To create the ultimate, useful, and intuitive data visual, there is a lot to know besides how to use your favourite data visualization tool. Data Visualization Best Practices must be applied to derive real business value from your visualizations.
The entire raison d’être for data visualization is to make it easier and faster to understand and gain insight from large volumes of data and ultimately to make the best decisions for your business. If Data Visualization Best Practices are not followed, you run the risk of developing visualizations that may look nice, but aren’t very useful. On the other hand, by adhering to these best practices, you will be able to produce visualizations that are both visually impactful and effective.
Define a process by which you obtain your design requirements, data, and design visuals, and how you release them. Only a well-defined methodology will ensure continuous quality improvement and consistent quality in your data visuals. To this end, we use UD³ an agile process that ensures all elements critical to the creation of highly effective dashboards are addressed.
Identify and prioritize who will be looking at the data? It is difficult to create a dashboard that meets the needs of every single stakeholder who might one day look at it. Next ascertain what questions they want answered. Make sure you answer the questions properly for the end user’s perspective. You also need to be aware of how much time they have available to interpret your dashboard, their technical capacity for self-service investigation within your dashboard, their familiarity with statistics, etc.
One of the single most important steps you should make for any data visualization is to define what central question it needs to answer. Next identify the KPIs that are vital to answering the central question. It’s important that answers to business questions are obvious in the visualization, and that they are driven by business goals and objectives.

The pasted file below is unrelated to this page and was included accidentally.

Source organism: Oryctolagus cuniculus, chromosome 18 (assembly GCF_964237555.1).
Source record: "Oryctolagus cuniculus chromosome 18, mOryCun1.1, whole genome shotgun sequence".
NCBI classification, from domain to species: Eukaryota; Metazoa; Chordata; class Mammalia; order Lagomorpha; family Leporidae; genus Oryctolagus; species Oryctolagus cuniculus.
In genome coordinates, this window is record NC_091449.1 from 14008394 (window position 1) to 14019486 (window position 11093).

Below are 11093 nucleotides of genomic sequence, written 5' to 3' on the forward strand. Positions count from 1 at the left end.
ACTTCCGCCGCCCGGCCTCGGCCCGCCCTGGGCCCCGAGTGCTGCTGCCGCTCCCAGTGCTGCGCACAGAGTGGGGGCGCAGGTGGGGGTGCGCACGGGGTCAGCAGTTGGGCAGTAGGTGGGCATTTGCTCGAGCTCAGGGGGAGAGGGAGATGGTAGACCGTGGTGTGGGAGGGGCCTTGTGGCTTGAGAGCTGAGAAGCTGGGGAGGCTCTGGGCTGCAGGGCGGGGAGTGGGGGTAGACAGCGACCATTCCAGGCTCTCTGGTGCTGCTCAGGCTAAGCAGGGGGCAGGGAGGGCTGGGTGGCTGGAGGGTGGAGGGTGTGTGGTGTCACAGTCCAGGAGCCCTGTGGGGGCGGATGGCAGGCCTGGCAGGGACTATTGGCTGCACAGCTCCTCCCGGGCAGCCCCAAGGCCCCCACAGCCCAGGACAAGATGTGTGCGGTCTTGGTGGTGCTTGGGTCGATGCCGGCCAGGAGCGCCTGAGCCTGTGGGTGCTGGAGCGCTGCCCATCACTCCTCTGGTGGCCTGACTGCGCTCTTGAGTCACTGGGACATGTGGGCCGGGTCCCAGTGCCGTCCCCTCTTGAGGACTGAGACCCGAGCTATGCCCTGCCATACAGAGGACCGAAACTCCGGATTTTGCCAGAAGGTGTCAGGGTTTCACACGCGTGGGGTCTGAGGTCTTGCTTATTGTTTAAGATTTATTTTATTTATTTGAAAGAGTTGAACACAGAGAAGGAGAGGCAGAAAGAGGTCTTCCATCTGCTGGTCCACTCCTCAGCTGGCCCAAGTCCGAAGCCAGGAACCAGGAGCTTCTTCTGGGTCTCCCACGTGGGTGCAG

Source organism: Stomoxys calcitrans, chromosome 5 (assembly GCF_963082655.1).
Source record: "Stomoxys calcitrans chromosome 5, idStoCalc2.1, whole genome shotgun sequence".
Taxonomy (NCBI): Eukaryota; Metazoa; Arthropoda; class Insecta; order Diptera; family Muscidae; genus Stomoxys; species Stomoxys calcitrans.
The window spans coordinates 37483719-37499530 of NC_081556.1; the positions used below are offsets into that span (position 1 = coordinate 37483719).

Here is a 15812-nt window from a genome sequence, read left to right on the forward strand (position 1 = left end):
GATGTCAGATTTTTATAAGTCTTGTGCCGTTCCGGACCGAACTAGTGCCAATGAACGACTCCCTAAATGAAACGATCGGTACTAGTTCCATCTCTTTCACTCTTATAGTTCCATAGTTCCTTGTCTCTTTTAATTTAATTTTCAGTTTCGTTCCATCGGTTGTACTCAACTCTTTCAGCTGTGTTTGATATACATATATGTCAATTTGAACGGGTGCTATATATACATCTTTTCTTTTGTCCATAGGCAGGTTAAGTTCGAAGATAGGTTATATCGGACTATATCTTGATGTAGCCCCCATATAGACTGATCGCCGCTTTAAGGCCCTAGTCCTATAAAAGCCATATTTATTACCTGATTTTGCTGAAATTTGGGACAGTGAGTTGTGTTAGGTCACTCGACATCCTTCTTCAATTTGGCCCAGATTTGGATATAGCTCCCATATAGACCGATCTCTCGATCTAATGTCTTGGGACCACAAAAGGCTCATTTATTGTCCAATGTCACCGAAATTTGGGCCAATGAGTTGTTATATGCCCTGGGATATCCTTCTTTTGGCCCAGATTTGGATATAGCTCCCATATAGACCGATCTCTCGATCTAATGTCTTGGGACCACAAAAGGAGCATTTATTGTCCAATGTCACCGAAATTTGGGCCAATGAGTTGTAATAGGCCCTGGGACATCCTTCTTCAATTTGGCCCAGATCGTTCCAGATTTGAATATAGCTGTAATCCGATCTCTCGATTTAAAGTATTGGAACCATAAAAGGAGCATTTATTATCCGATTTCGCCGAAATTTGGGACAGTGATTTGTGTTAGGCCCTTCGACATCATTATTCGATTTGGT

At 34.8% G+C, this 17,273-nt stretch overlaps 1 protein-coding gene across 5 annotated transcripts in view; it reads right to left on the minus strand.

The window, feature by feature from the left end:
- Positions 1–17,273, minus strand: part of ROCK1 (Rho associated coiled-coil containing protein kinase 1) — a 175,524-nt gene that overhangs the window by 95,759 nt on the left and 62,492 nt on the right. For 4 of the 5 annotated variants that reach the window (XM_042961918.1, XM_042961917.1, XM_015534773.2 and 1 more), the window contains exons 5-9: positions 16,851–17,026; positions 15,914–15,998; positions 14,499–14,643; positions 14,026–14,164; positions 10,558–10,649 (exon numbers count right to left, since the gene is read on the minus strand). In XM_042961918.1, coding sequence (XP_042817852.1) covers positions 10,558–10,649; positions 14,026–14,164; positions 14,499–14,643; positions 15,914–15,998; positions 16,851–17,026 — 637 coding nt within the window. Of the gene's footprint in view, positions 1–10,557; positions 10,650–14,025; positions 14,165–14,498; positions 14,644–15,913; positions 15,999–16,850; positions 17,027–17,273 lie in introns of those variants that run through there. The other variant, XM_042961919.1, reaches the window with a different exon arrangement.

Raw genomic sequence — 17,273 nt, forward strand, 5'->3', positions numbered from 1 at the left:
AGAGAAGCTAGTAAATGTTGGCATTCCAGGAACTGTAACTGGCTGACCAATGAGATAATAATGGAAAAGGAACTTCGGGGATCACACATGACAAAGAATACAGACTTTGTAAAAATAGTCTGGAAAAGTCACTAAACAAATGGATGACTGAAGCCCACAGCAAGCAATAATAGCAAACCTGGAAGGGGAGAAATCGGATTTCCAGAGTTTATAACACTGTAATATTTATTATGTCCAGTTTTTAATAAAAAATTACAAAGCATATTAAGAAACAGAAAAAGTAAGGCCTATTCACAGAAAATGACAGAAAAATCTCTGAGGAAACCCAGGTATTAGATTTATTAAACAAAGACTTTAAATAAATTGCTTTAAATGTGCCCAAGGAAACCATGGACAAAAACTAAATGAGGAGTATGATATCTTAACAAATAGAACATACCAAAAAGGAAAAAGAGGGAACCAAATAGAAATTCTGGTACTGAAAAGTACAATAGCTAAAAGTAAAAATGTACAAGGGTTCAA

What actions would you expect your end-users might take after they look at your dashboard? For example, a marketing dashboard showing where marketing activities are falling short of goals allows marketers to identify specific tactics or activities that are under performing, explore further to find out why, and take action such as redirecting funds to better performing activities.
There are three types of data: categorical, ordinal, and quantitative. Different visual features work better with different types of data. For example, scatter plots work well with two pieces of quantitative data, whereas line charts work best for date ordinal data. Conversely, line charts are a poor choice for (non-ordinal) categorical data as line charts imply continuity. Make sure you know what data your visual will be using. Here’s a brief definition of each type of data:
Categorical – data that logically belongs together, such as: North America, Europe, and Asia
Ordinal – data that logically belongs together and has a logical sequence: gold, silver, and bronze medals
Quantitative – data that defines “how much” of something there is: $1 million in sales, 20° Celsius, 150 defects
Hard science, involving decades of research, studies, and physiological measurement has defined a hierarchy of effective visual features based on the type of data being used. Learn more about visual features here: Optimize Data Visualizations with the Right Visual Features.
Don’t wait until your requirements are 100% understood before beginning the design process. Get a “good” understanding of the requirements then start designing proofs of concept and prototypes to elicit feedback in an interactive setting. This way visualizations are revised with direct end-user interaction. This avoids “analysis paralysis” which tends to happen with older project management approaches.